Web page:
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Tom's dictionary
Look up words in bilingual dictionaries.


Install from PyPI. ::

    pip3 install vortaro

Command line
Follow these directions to download a dictionary. ::

    python3 -m vortaro download dict.cc

Run this to confirm that you have saved the dictionary properly. ::

    python3 -m vortaro languages

Then you can look up stuff like this. ::

    python3 -m vortaro search elephant

The default is to look for the phrase in all dictionaries.
Restrict to particular languages like this. ::

    python3 -m vortaro search -to hr -to sv -from en elephant

It is possible to search with multiple alphabets or transliterations.
For example, these return the same thing.

    python3 -m vortaro search -from eo ĉu
    python3 -m vortaro search -from eo cxu

Run these to see help. ::

    python3 -m vortaro
    python3 -m vortaro download -help
    python3 -m vortaro languages -help
    python3 -m vortaro index -help
    python3 -m vortaro search -help

Defaults can be configured in ``~/.vortaro/config``.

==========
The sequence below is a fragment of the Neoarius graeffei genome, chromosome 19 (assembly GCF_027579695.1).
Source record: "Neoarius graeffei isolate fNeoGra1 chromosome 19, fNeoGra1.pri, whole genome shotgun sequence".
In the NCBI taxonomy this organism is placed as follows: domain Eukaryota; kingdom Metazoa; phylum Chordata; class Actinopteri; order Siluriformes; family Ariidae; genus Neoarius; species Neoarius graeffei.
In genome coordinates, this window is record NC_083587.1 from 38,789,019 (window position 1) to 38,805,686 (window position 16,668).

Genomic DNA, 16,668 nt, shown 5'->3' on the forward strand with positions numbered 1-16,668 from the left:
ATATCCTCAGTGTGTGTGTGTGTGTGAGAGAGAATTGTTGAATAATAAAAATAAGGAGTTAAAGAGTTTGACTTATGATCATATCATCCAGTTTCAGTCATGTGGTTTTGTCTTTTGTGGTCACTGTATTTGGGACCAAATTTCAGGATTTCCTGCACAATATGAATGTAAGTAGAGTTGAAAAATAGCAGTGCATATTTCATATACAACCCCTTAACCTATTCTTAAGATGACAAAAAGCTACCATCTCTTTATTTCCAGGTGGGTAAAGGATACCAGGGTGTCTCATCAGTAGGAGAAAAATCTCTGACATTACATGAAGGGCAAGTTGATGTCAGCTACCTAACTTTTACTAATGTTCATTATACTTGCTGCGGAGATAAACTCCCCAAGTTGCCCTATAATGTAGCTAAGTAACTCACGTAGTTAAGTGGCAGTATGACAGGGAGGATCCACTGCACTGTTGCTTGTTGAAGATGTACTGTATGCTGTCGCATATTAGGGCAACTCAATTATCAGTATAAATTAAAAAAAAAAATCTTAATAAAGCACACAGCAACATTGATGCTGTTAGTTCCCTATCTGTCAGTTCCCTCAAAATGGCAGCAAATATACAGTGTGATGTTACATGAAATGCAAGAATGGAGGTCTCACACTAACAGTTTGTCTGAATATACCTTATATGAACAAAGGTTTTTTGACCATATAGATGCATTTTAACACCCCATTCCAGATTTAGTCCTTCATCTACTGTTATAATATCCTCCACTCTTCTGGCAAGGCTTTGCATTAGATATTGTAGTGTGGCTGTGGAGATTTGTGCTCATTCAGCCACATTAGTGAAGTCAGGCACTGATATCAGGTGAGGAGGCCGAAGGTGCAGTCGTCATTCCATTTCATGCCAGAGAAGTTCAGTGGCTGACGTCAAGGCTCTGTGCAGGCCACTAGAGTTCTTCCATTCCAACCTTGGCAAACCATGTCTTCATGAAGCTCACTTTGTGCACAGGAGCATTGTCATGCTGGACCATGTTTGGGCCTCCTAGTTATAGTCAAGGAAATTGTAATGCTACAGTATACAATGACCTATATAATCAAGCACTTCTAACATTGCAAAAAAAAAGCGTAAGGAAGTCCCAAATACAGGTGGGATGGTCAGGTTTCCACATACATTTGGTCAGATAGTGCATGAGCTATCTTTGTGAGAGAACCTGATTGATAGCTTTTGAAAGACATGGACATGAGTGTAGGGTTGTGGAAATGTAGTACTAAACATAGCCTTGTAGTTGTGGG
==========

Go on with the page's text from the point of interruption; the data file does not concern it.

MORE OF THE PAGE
Mine looks like this. ::


The above commands are also available as Python functions.
See ``vortaro.download``, ``vortaro.languages``, ``vortaro.index``,
and ``vortaro.search``.

Shell integration
Consider setting up an alias and tab completion. Here is what I use in tcsh. ::

    alias vortaro python3 -m vortaro search
    complete vortaro 'C%*%`cut -f 1 ~/.vortaro/history`%'

Here an alias for sh. ::

    alias vortaro='python3 -m vortaro search'

This is a Python module.
Source code is at https://thomaslevine.com/scm/vortaro/.
The command line interface uses `horetu <https://pypi.python.org/pypi/horetu/>`_.

I have tested it only on Python 3.6.

The idea of underlining the search term comes from
Matthias Bloch's `woerterbuch.pl <https://www1.dict.cc/download/woerterbuch.pl>`_.
I think I got the idea of sorting by word length from Dandified Packaging Tool.

woerterbuch.pl scans the whole dictionary each time a phrase is requested.
I wanted more timely responses, so I decided to index the dictionaries and
cache them in memory. Version 0 used Redis as the in-memory store.

Once I figured out how I wanted the search index to be structured, it was
easy to rewrite it for relational databases. This made the whole thing easier
to manage. Version 1 is rewritten to use a relational database. It is tested
in PostgreSQL and SQLite.